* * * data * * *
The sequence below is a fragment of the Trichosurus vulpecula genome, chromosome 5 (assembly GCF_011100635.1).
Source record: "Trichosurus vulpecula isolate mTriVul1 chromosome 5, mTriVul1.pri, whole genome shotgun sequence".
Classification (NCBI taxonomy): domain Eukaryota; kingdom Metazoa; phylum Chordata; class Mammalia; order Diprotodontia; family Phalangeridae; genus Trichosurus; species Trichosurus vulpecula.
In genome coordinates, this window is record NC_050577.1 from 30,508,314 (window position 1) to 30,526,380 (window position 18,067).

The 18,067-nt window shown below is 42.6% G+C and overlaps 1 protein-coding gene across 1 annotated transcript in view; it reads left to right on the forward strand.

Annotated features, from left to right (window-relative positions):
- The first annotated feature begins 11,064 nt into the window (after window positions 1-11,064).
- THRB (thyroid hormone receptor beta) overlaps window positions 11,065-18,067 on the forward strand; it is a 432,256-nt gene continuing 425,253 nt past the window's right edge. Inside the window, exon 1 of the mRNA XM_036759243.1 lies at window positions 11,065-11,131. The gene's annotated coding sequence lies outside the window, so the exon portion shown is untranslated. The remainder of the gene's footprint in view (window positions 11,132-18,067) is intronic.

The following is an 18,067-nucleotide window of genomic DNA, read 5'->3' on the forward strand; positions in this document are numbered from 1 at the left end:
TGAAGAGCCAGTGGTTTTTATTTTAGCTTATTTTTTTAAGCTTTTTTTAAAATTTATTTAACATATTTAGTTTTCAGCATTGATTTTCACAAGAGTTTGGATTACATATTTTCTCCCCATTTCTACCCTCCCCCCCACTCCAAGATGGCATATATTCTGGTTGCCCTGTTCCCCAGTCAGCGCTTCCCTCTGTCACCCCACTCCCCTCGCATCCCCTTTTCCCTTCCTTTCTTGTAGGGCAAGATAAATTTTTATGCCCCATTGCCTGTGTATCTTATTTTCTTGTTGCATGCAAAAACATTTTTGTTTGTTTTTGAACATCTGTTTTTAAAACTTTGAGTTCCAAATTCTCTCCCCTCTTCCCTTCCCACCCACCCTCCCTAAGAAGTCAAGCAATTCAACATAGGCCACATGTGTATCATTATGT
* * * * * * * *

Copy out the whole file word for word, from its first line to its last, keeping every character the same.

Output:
The sequence below is a fragment of the Trichosurus vulpecula genome, chromosome 5 (assembly GCF_011100635.1).
Source record: "Trichosurus vulpecula isolate mTriVul1 chromosome 5, mTriVul1.pri, whole genome shotgun sequence".
Classification (NCBI taxonomy): domain Eukaryota; kingdom Metazoa; phylum Chordata; class Mammalia; order Diprotodontia; family Phalangeridae; genus Trichosurus; species Trichosurus vulpecula.
In genome coordinates, this window is record NC_050577.1 from 30,508,314 (window position 1) to 30,526,380 (window position 18,067).

The 18,067-nt window shown below is 42.6% G+C and overlaps 1 protein-coding gene across 1 annotated transcript in view; it reads left to right on the forward strand.

Annotated features, from left to right (window-relative positions):
- The first annotated feature begins 11,064 nt into the window (after window positions 1-11,064).
- THRB (thyroid hormone receptor beta) overlaps window positions 11,065-18,067 on the forward strand; it is a 432,256-nt gene continuing 425,253 nt past the window's right edge. Inside the window, exon 1 of the mRNA XM_036759243.1 lies at window positions 11,065-11,131. The gene's annotated coding sequence lies outside the window, so the exon portion shown is untranslated. The remainder of the gene's footprint in view (window positions 11,132-18,067) is intronic.

The following is an 18,067-nucleotide window of genomic DNA, read 5'->3' on the forward strand; positions in this document are numbered from 1 at the left end:
TGAAGAGCCAGTGGTTTTTATTTTAGCTTATTTTTTTAAGCTTTTTTTAAAATTTATTTAACATATTTAGTTTTCAGCATTGATTTTCACAAGAGTTTGGATTACATATTTTCTCCCCATTTCTACCCTCCCCCCCACTCCAAGATGGCATATATTCTGGTTGCCCTGTTCCCCAGTCAGCGCTTCCCTCTGTCACCCCACTCCCCTCGCATCCCCTTTTCCCTTCCTTTCTTGTAGGGCAAGATAAATTTTTATGCCCCATTGCCTGTGTATCTTATTTTCTTGTTGCATGCAAAAACATTTTTGTTTGTTTTTGAACATCTGTTTTTAAAACTTTGAGTTCCAAATTCTCTCCCCTCTTCCCTTCCCACCCACCCTCCCTAAGAAGTCAAGCAATTCAACATAGGCCACATGTGTATCATTATGT